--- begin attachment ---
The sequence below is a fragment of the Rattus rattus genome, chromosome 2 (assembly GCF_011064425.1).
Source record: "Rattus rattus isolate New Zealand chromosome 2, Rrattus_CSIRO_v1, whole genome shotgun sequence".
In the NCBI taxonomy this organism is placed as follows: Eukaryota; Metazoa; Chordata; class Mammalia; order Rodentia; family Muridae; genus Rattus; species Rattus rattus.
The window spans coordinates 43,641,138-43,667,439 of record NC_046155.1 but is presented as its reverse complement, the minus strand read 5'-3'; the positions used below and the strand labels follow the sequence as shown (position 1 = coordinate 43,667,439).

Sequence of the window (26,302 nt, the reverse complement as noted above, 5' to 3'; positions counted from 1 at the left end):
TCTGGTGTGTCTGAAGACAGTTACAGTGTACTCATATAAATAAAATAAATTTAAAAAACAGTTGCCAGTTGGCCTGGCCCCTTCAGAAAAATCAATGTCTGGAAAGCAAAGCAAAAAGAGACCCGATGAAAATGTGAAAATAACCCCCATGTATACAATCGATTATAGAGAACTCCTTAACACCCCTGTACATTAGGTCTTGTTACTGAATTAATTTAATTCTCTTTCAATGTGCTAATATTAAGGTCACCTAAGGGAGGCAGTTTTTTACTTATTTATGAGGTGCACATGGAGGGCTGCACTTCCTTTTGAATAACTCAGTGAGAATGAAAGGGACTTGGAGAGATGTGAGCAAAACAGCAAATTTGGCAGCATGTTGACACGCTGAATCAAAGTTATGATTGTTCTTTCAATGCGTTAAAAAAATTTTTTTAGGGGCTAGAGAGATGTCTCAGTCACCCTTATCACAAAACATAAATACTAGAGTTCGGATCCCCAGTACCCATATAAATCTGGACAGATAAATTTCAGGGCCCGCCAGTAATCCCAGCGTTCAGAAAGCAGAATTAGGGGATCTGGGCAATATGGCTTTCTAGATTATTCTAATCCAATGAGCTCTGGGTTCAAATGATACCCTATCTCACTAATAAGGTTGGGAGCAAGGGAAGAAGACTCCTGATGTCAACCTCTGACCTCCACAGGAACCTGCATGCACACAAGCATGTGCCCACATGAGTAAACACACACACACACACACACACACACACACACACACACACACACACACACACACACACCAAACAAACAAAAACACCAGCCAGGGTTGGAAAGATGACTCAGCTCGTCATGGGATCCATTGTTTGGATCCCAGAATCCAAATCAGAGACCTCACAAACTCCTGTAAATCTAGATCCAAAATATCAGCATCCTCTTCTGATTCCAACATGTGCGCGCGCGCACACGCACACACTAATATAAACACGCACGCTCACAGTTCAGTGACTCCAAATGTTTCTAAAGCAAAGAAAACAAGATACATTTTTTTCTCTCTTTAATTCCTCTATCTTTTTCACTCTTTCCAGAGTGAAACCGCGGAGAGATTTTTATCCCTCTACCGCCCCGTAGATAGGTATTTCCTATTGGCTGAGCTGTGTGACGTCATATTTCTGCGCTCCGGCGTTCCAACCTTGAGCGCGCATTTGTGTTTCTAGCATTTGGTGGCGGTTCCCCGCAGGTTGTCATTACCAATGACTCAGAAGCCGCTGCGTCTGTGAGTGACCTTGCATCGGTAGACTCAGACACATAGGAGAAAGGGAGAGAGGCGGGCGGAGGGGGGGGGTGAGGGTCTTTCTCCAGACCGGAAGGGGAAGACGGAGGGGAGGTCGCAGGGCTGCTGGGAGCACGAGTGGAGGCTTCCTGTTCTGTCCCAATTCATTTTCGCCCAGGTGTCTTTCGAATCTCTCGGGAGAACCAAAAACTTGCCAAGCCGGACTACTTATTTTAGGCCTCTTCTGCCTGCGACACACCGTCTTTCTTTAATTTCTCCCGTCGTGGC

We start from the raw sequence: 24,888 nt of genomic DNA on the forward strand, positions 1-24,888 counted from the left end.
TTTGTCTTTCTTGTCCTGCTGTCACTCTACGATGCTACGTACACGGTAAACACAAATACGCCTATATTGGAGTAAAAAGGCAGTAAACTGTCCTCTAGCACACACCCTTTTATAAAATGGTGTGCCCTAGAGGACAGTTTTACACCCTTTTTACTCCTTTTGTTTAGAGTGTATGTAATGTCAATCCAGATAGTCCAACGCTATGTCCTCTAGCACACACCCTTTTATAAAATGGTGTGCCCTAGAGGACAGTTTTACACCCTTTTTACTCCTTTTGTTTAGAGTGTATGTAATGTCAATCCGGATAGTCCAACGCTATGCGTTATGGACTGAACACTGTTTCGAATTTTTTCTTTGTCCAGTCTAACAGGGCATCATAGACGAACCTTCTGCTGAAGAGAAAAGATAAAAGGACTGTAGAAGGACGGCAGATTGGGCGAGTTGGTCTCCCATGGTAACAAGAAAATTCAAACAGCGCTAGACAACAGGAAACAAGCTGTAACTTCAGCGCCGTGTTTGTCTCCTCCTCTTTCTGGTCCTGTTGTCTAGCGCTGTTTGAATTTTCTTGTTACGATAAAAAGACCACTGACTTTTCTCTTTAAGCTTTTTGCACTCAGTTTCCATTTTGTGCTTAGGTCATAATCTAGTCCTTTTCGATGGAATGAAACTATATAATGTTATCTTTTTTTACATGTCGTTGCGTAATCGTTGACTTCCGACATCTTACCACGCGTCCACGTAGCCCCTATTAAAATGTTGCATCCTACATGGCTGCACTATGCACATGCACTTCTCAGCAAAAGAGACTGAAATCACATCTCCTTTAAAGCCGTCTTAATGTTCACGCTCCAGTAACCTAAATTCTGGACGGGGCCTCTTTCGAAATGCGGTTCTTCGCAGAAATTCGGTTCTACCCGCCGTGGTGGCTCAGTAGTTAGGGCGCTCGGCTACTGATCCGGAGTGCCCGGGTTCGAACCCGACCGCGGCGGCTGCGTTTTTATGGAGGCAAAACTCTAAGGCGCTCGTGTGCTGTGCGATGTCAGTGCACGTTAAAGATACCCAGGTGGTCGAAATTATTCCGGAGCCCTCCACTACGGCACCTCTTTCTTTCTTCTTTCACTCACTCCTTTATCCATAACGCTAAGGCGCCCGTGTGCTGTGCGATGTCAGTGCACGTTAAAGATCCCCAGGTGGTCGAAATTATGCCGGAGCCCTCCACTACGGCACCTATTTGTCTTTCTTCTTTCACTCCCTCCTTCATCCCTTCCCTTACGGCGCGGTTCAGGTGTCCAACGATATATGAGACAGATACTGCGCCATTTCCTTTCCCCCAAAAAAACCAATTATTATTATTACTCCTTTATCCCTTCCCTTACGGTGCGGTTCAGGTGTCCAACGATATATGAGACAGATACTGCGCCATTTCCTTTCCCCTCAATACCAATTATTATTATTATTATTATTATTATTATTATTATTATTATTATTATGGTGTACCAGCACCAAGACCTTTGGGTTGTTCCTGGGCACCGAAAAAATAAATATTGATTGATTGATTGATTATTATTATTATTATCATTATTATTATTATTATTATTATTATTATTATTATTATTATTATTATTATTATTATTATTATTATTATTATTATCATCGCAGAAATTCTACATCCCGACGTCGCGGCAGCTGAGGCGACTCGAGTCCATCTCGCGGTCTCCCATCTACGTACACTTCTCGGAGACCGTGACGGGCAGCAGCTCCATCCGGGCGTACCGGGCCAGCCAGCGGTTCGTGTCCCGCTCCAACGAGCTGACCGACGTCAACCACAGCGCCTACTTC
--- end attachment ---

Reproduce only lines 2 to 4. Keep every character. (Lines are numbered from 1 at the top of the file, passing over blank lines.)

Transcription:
Source record: "Rattus rattus isolate New Zealand chromosome 2, Rrattus_CSIRO_v1, whole genome shotgun sequence".
In the NCBI taxonomy this organism is placed as follows: Eukaryota; Metazoa; Chordata; class Mammalia; order Rodentia; family Muridae; genus Rattus; species Rattus rattus.
The window spans coordinates 43,641,138-43,667,439 of record NC_046155.1 but is presented as its reverse complement, the minus strand read 5'-3'; the positions used below and the strand labels follow the sequence as shown (position 1 = coordinate 43,667,439).